Zimbabwe's political and economic turmoil sparks health care crisis
10 April 2008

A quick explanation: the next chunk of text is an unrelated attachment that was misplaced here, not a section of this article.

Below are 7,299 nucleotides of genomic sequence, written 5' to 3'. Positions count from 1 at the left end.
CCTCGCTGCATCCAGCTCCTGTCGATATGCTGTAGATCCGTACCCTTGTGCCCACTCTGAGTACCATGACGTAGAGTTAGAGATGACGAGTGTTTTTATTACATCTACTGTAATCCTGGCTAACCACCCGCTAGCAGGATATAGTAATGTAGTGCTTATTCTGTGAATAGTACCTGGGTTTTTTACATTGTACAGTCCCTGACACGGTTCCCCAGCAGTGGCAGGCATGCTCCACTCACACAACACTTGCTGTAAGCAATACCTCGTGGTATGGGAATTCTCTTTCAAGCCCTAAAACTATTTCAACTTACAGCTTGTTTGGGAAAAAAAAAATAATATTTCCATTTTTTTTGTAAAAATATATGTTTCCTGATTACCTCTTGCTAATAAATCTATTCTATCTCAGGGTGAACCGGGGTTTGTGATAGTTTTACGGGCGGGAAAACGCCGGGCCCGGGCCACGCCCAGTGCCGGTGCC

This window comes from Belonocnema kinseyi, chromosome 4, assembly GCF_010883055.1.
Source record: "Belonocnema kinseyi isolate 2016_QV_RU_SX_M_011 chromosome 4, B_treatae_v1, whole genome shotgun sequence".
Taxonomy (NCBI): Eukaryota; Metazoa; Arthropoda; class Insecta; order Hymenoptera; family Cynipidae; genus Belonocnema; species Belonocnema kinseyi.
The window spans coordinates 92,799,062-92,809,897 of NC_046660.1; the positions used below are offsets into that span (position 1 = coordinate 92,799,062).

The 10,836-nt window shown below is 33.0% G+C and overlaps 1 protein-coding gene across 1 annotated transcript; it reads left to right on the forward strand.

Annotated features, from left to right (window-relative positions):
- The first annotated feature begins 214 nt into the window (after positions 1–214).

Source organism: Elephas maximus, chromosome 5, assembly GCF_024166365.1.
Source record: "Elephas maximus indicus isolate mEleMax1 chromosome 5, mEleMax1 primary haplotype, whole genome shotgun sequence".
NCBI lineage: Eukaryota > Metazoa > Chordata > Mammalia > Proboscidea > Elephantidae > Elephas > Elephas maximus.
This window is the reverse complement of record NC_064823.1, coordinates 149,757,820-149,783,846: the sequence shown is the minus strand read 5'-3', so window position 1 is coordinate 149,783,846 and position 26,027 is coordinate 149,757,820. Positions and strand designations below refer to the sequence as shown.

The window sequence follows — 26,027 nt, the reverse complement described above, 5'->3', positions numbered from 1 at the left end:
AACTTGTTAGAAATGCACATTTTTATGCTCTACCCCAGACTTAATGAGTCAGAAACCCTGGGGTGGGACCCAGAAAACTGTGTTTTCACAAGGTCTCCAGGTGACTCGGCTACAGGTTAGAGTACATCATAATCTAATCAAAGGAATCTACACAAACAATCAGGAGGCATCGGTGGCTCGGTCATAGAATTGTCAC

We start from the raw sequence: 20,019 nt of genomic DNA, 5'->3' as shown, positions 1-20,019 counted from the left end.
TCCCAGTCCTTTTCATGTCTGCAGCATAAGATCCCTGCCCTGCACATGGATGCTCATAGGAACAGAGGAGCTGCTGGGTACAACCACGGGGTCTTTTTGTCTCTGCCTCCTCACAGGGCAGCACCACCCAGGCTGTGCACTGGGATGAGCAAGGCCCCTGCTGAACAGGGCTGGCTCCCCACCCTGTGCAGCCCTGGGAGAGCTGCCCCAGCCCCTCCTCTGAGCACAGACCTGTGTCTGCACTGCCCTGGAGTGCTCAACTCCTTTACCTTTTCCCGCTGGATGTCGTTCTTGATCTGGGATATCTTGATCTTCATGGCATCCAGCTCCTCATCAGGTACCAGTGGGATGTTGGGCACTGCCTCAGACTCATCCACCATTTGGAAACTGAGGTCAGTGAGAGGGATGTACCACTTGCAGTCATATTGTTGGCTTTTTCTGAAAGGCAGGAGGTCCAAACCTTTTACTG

Rampant unemployment, skyrocketing inflation, food shortages, and political instability has continued to wrack Zimbabwe. Up to three million people are believed to have fled to neighbouring countries in recent years among a population of 12 million. The national health care system, once viewed as one of the strongest in southern Africa, now threatens to collapse under the weight of this political and economic turmoil with the most acute consequences potentially for the 1.8 million Zimbabweans living with HIV/AIDS. Currently, less than one-fourth of the people in urgent need of life-extending antiretroviral (ARV) treatment receive it. This translates into an average of 3,000 deaths every week. And the prospects for a further scale up of the national AIDS program are dim. Trained medical professionals are leaving the country, the government program for HIV/AIDS treatment is oversubscribed, and the lack of ARV supplies has stifled further expansion. Patients often face obstacles to reach hospitals or clinics because of high fuel and transport prices. Through programs in Bulawayo, Tsholotsho, both in Matabeleland North province, Buhera, Manicaland province, Epworth, Mashonaland East province, and Gweru, Midlands province, MSF provides free medical care to about 29,000 people living with HIV/AIDS - 16,900 of whom are receiving ARV treatment. MSF's ability to care for more people in need is hindered by the lack of trained health workers, restrictions on which staff can prescribe ARV drugs, and stricter administrative requirements for international staff to work in the country. At the same time, Zimbabweans are feeling the health impact of degraded or nonexistent water-and-sanitation systems. In recent weeks MSF has been addressing cholera cases in Mudzi, in Mashonaland East province, where about 250 patients have been treated so far. In Kariba, Mashonaland West province, MSF has provided medical material and training to local health personnel in order to help respond to a cholera outbreak. MSF is currently working with a little more than 400 field staff in Zimbabwe and has been present in the country since 2000.